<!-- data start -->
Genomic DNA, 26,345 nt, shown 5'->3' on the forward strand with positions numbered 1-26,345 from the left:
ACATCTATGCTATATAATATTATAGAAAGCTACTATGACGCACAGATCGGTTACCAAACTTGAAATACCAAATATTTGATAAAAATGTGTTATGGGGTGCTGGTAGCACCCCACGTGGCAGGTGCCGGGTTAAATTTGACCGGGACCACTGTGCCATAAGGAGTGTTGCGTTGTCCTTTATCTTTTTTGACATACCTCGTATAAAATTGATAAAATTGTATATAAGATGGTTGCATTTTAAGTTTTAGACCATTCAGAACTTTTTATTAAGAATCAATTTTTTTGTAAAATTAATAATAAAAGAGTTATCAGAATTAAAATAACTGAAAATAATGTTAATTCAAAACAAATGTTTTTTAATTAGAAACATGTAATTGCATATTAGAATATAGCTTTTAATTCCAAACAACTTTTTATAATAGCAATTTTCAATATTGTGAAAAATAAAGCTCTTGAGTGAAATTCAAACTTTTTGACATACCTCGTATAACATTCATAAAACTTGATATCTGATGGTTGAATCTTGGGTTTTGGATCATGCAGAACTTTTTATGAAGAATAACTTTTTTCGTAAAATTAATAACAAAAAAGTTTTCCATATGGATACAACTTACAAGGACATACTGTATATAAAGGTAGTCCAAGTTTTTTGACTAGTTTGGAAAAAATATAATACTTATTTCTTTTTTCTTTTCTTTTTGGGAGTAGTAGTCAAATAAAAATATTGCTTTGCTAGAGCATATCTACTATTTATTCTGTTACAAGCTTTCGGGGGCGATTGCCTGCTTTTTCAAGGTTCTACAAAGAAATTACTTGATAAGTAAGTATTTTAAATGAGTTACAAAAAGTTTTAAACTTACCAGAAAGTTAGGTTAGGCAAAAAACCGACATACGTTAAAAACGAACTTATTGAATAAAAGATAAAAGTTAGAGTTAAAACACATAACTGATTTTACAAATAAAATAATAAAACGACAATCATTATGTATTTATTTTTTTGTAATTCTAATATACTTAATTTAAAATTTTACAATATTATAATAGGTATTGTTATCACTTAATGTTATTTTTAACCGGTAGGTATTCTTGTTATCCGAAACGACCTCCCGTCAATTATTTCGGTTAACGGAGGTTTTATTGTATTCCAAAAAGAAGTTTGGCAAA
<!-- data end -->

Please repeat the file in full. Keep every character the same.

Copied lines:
Genomic DNA, 26,345 nt, shown 5'->3' on the forward strand with positions numbered 1-26,345 from the left:
ACATCTATGCTATATAATATTATAGAAAGCTACTATGACGCACAGATCGGTTACCAAACTTGAAATACCAAATATTTGATAAAAATGTGTTATGGGGTGCTGGTAGCACCCCACGTGGCAGGTGCCGGGTTAAATTTGACCGGGACCACTGTGCCATAAGGAGTGTTGCGTTGTCCTTTATCTTTTTTGACATACCTCGTATAAAATTGATAAAATTGTATATAAGATGGTTGCATTTTAAGTTTTAGACCATTCAGAACTTTTTATTAAGAATCAATTTTTTTGTAAAATTAATAATAAAAGAGTTATCAGAATTAAAATAACTGAAAATAATGTTAATTCAAAACAAATGTTTTTTAATTAGAAACATGTAATTGCATATTAGAATATAGCTTTTAATTCCAAACAACTTTTTATAATAGCAATTTTCAATATTGTGAAAAATAAAGCTCTTGAGTGAAATTCAAACTTTTTGACATACCTCGTATAACATTCATAAAACTTGATATCTGATGGTTGAATCTTGGGTTTTGGATCATGCAGAACTTTTTATGAAGAATAACTTTTTTCGTAAAATTAATAACAAAAAAGTTTTCCATATGGATACAACTTACAAGGACATACTGTATATAAAGGTAGTCCAAGTTTTTTGACTAGTTTGGAAAAAATATAATACTTATTTCTTTTTTCTTTTCTTTTTGGGAGTAGTAGTCAAATAAAAATATTGCTTTGCTAGAGCATATCTACTATTTATTCTGTTACAAGCTTTCGGGGGCGATTGCCTGCTTTTTCAAGGTTCTACAAAGAAATTACTTGATAAGTAAGTATTTTAAATGAGTTACAAAAAGTTTTAAACTTACCAGAAAGTTAGGTTAGGCAAAAAACCGACATACGTTAAAAACGAACTTATTGAATAAAAGATAAAAGTTAGAGTTAAAACACATAACTGATTTTACAAATAAAATAATAAAACGACAATCATTATGTATTTATTTTTTTGTAATTCTAATATACTTAATTTAAAATTTTACAATATTATAATAGGTATTGTTATCACTTAATGTTATTTTTAACCGGTAGGTATTCTTGTTATCCGAAACGACCTCCCGTCAATTATTTCGGTTAACGGAGGTTTTATTGTATTCCAAAAAGAAGTTTGGCAAA